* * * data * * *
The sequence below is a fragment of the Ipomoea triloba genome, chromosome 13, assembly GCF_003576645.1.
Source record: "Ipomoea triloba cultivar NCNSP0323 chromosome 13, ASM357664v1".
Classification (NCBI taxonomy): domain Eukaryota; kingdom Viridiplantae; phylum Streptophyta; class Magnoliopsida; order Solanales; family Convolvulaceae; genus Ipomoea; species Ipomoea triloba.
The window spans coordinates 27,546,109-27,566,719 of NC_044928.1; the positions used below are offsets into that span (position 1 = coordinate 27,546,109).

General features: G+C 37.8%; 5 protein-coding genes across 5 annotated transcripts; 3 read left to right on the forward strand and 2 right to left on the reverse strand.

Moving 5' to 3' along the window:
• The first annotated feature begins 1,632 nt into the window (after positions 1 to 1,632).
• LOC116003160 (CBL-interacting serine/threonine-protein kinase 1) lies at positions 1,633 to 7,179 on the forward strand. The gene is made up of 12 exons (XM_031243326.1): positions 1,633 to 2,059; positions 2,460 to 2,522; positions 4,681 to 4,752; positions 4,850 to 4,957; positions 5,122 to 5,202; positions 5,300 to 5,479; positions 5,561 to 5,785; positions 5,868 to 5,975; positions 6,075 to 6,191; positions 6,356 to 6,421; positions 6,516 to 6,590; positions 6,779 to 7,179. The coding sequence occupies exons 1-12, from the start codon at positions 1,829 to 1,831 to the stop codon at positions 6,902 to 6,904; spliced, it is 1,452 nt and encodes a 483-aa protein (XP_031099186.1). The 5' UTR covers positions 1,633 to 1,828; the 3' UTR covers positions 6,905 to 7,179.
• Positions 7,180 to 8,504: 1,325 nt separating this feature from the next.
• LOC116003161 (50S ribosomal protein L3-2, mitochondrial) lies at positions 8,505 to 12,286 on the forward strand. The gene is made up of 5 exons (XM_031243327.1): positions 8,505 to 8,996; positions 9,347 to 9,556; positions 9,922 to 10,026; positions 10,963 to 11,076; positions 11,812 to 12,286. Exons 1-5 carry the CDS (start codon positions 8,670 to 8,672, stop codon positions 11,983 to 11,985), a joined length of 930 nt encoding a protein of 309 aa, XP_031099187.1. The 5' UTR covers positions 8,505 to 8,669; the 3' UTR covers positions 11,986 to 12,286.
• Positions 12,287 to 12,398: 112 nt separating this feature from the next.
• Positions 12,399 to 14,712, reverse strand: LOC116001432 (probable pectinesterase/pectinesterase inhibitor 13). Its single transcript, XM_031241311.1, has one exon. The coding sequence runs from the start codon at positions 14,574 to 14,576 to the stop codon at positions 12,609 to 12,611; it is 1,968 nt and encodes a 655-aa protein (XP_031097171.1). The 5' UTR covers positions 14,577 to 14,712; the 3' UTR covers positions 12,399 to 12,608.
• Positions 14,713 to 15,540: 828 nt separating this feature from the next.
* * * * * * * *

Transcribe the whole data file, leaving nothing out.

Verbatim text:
The sequence below is a fragment of the Ipomoea triloba genome, chromosome 13, assembly GCF_003576645.1.
Source record: "Ipomoea triloba cultivar NCNSP0323 chromosome 13, ASM357664v1".
Classification (NCBI taxonomy): domain Eukaryota; kingdom Viridiplantae; phylum Streptophyta; class Magnoliopsida; order Solanales; family Convolvulaceae; genus Ipomoea; species Ipomoea triloba.
The window spans coordinates 27,546,109-27,566,719 of NC_044928.1; the positions used below are offsets into that span (position 1 = coordinate 27,546,109).

General features: G+C 37.8%; 5 protein-coding genes across 5 annotated transcripts; 3 read left to right on the forward strand and 2 right to left on the reverse strand.

Moving 5' to 3' along the window:
• The first annotated feature begins 1,632 nt into the window (after positions 1 to 1,632).
• LOC116003160 (CBL-interacting serine/threonine-protein kinase 1) lies at positions 1,633 to 7,179 on the forward strand. The gene is made up of 12 exons (XM_031243326.1): positions 1,633 to 2,059; positions 2,460 to 2,522; positions 4,681 to 4,752; positions 4,850 to 4,957; positions 5,122 to 5,202; positions 5,300 to 5,479; positions 5,561 to 5,785; positions 5,868 to 5,975; positions 6,075 to 6,191; positions 6,356 to 6,421; positions 6,516 to 6,590; positions 6,779 to 7,179. The coding sequence occupies exons 1-12, from the start codon at positions 1,829 to 1,831 to the stop codon at positions 6,902 to 6,904; spliced, it is 1,452 nt and encodes a 483-aa protein (XP_031099186.1). The 5' UTR covers positions 1,633 to 1,828; the 3' UTR covers positions 6,905 to 7,179.
• Positions 7,180 to 8,504: 1,325 nt separating this feature from the next.
• LOC116003161 (50S ribosomal protein L3-2, mitochondrial) lies at positions 8,505 to 12,286 on the forward strand. The gene is made up of 5 exons (XM_031243327.1): positions 8,505 to 8,996; positions 9,347 to 9,556; positions 9,922 to 10,026; positions 10,963 to 11,076; positions 11,812 to 12,286. Exons 1-5 carry the CDS (start codon positions 8,670 to 8,672, stop codon positions 11,983 to 11,985), a joined length of 930 nt encoding a protein of 309 aa, XP_031099187.1. The 5' UTR covers positions 8,505 to 8,669; the 3' UTR covers positions 11,986 to 12,286.
• Positions 12,287 to 12,398: 112 nt separating this feature from the next.
• Positions 12,399 to 14,712, reverse strand: LOC116001432 (probable pectinesterase/pectinesterase inhibitor 13). Its single transcript, XM_031241311.1, has one exon. The coding sequence runs from the start codon at positions 14,574 to 14,576 to the stop codon at positions 12,609 to 12,611; it is 1,968 nt and encodes a 655-aa protein (XP_031097171.1). The 5' UTR covers positions 14,577 to 14,712; the 3' UTR covers positions 12,399 to 12,608.
• Positions 14,713 to 15,540: 828 nt separating this feature from the next.